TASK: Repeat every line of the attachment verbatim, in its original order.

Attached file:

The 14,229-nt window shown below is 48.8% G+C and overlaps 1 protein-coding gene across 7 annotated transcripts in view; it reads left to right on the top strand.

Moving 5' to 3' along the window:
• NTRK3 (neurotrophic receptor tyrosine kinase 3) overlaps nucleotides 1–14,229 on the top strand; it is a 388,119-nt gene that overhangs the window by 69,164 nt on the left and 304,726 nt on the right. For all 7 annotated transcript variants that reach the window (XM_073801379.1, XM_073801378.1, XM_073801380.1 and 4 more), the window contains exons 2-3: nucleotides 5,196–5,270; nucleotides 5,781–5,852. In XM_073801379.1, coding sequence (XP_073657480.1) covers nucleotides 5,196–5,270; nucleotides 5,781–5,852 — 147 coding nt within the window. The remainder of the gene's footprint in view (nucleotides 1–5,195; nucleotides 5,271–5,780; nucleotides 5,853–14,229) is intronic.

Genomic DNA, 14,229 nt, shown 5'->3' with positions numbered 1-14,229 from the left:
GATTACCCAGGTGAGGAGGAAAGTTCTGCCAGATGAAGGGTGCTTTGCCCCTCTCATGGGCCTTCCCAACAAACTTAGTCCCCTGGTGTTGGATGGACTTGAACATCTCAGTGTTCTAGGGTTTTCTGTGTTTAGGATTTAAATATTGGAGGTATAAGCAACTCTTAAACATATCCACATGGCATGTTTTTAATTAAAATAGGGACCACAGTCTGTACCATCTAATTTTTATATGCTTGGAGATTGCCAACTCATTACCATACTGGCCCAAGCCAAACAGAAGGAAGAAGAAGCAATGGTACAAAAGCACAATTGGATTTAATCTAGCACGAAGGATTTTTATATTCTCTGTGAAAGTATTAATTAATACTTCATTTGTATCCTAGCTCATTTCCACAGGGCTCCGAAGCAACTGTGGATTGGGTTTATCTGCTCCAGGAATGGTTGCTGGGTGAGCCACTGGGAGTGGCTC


The 14,229-nt window shown below is 48.8% G+C and overlaps 1 protein-coding gene across 7 annotated transcripts in view; it reads left to right on the top strand.

Moving 5' to 3' along the window:
• NTRK3 (neurotrophic receptor tyrosine kinase 3) overlaps nucleotides 1–14,229 on the top strand; it is a 388,119-nt gene that overhangs the window by 69,164 nt on the left and 304,726 nt on the right. For all 7 annotated transcript variants that reach the window (XM_073801379.1, XM_073801378.1, XM_073801380.1 and 4 more), the window contains exons 2-3: nucleotides 5,196–5,270; nucleotides 5,781–5,852. In XM_073801379.1, coding sequence (XP_073657480.1) covers nucleotides 5,196–5,270; nucleotides 5,781–5,852 — 147 coding nt within the window. The remainder of the gene's footprint in view (nucleotides 1–5,195; nucleotides 5,271–5,780; nucleotides 5,853–14,229) is intronic.

Genomic DNA, 14,229 nt, shown 5'->3' with positions numbered 1-14,229 from the left:
GATTACCCAGGTGAGGAGGAAAGTTCTGCCAGATGAAGGGTGCTTTGCCCCTCTCATGGGCCTTCCCAACAAACTTAGTCCCCTGGTGTTGGATGGACTTGAACATCTCAGTGTTCTAGGGTTTTCTGTGTTTAGGATTTAAATATTGGAGGTATAAGCAACTCTTAAACATATCCACATGGCATGTTTTTAATTAAAATAGGGACCACAGTCTGTACCATCTAATTTTTATATGCTTGGAGATTGCCAACTCATTACCATACTGGCCCAAGCCAAACAGAAGGAAGAAGAAGCAATGGTACAAAAGCACAATTGGATTTAATCTAGCACGAAGGATTTTTATATTCTCTGTGAAAGTATTAATTAATACTTCATTTGTATCCTAGCTCATTTCCACAGGGCTCCGAAGCAACTGTGGATTGGGTTTATCTGCTCCAGGAATGGTTGCTGGGTGAGCCACTGGGAGTGGCTC